Off-duty officer was Kane’s driver on night of alleged rape - The Buffalo News

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Off-duty officer was Kane’s driver on night of alleged rape

An off-duty Buffalo police lieutenant served as Patrick Kane’s chauffeur on the night the hockey star was accused of raping a young woman in his Town of Hamburg home.

Lt. Thomas English told The Buffalo News that he drove Kane, the alleged rape victim, her female friend and a male friend of Kane’s to the National Hockey League player’s home on Old Lake Shore Road early on the morning of Aug. 2.

English said investigators from the Erie County District Attorney’s Office have interviewed him as they investigate the allegation against Kane.

English said he supports Kane, a longtime family friend who has employed him for the past five years. In photos that could be viewed on English’s Facebook page as recently as Thursday, he is seen with the Stanley Cup at a celebration with Kane in 2010.

The lieutenant acknowledged that he has no way of knowing what happened between Kane and the alleged victim inside the house. Since the allegation was made, he said, he has had no contact with Kane or his family.

Law enforcement sources told The News that Buffalo police are conducting an internal investigation to determine whether English was with Kane at any time he was supposed to be on duty the night of the alleged rape. Authorities said English was scheduled to work a half-shift that night at the police cell block and took a half-shift off on that night as personal leave time. English said he took the entire shift off with personal leave time.

Of English, a Buffalo police official said, “We are not aware of any allegations of improper activity by the off-duty officer in dealing with Kane or the alleged victim that night.”

This is what English said he told investigators:

He was not with Kane or at Kane’s house during the time the woman has alleged that Kane overpowered and raped her, leaving her with a scratched leg and bite marks on both her shoulders.

But English said he was with Kane and the alleged victim, and other friends, for a couple of hours early that morning at SkyBar, a downtown nightclub, before driving Kane and the three others to Hamburg. He said that after dropping them off, he left.

English said he was with Kane and Thomas Cowan, a Buffalo restaurateur, the entire time they were at SkyBar and witnessed no inappropriate behavior there or on the drive to Kane’s home.

“It was a mutual agreement to go hang out at the house,” English said.

Kane, 26, who signed an eight-year, $84 million contract with the Chicago Blackhawks last year, has much to lose if he is charged and convicted of sexually attacking the woman. In addition to the police investigation, he also faces an investigation by the NHL, which could suspend him if his conduct is found to have violated league standards. If convicted, he also could face difficulties traveling to Canada – where seven NHL teams are located.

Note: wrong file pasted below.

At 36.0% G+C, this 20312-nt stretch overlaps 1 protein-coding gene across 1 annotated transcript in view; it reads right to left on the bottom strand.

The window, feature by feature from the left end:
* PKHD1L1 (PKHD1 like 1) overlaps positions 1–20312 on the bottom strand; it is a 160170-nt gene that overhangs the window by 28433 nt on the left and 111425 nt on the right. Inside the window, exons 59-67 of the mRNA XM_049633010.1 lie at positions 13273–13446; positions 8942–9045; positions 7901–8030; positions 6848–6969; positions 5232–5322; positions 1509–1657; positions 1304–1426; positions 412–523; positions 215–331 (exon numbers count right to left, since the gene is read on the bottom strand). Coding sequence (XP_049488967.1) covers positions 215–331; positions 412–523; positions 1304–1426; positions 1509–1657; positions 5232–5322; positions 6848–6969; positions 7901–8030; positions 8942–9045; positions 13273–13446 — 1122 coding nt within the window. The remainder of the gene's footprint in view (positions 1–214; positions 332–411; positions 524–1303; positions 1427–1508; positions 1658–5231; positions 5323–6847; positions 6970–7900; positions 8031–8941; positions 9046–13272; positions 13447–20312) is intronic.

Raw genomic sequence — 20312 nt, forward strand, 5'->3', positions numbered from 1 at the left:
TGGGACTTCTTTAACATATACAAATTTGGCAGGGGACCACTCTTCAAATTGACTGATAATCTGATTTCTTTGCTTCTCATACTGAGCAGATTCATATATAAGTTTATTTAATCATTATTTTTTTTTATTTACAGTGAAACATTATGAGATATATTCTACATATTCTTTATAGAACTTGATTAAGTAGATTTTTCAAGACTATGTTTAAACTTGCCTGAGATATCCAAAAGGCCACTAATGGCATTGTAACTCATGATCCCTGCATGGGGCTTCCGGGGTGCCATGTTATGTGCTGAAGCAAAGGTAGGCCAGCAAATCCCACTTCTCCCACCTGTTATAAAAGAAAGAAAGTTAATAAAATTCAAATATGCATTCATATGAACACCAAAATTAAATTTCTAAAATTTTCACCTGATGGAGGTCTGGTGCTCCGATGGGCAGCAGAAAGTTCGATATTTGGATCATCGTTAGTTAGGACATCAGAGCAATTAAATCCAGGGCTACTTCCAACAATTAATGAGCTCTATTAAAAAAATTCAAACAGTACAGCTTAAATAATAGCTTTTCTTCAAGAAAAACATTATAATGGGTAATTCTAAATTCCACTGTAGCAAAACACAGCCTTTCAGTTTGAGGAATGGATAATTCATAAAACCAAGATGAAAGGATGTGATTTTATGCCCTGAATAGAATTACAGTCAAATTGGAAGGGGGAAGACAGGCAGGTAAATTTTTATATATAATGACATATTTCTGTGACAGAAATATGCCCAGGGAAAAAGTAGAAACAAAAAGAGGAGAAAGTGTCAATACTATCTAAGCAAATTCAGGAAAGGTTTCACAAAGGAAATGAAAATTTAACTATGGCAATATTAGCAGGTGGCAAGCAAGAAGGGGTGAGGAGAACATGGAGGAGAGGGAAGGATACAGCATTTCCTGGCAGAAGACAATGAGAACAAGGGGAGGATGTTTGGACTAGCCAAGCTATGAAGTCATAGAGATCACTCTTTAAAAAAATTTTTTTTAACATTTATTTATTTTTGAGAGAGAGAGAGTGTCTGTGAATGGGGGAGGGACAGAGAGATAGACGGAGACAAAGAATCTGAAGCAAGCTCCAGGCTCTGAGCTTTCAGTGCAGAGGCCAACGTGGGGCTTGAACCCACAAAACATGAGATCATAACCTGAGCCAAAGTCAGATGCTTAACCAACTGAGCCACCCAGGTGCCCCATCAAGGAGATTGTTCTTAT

No charges have been filed against Kane.

The statements by English and earlier comments by SkyBar owner and Buffalo developer Mark Croce, who also was arranging with Kane to bring the Stanley Cup to his bar when the trophy was in town, are contradicted by what other sources said about the events leading up to the alleged rape.

English disputed the accounts of three sources – a friend of the alleged victim, a law enforcement source and a source in the legal community – who told The News that the alleged rape victim went to Kane’s home because of her friend’s urging.

According to English, it was the other way around. The alleged victim urged her female friend to go with them to Kane’s home, said English, who identified the accuser by name.

Asked if Kane previously knew the young woman, English said: “Not that I’m aware of, but I just don’t know.”

Kane and his attorney, Paul J. Cambria Jr., have not publicly addressed the rape allegation. But Cambria told The News that he feels the observations of English and Croce are significant, because they are two people who he said witnessed Kane’s conduct with the alleged victim prior to the alleged attack.

“They are eyewitnesses,” said Cambria, who was also at SkyBar that night.

The News made repeated attempts to reach both the alleged victim’s friend and Cowan, but was unsuccessful. Telephone calls were made to the friend’s attorney, and a reporter went to one of Cowan’s restaurants seeking his comments. Telephone messages also were left for Cowan.

Attorney Thomas J. Eoannou, who represents the alleged victim, has repeatedly declined to comment on all aspects of the case, including the observations of Croce and English.

Buffalo police officers are permitted to have second jobs, such as English’s, as long as they file paperwork with the department. A police source said English’s paperwork is in order.

English, in discussing the Kane matter, was not speaking as a representative of the Police Department. Officers are prohibited from speaking to reporters in official capacity.

Croce said he spoke last week with a District Attorney’s Office investigator and told his general manager to fully cooperate with the authorities in providing a list of bartenders and their contact information.

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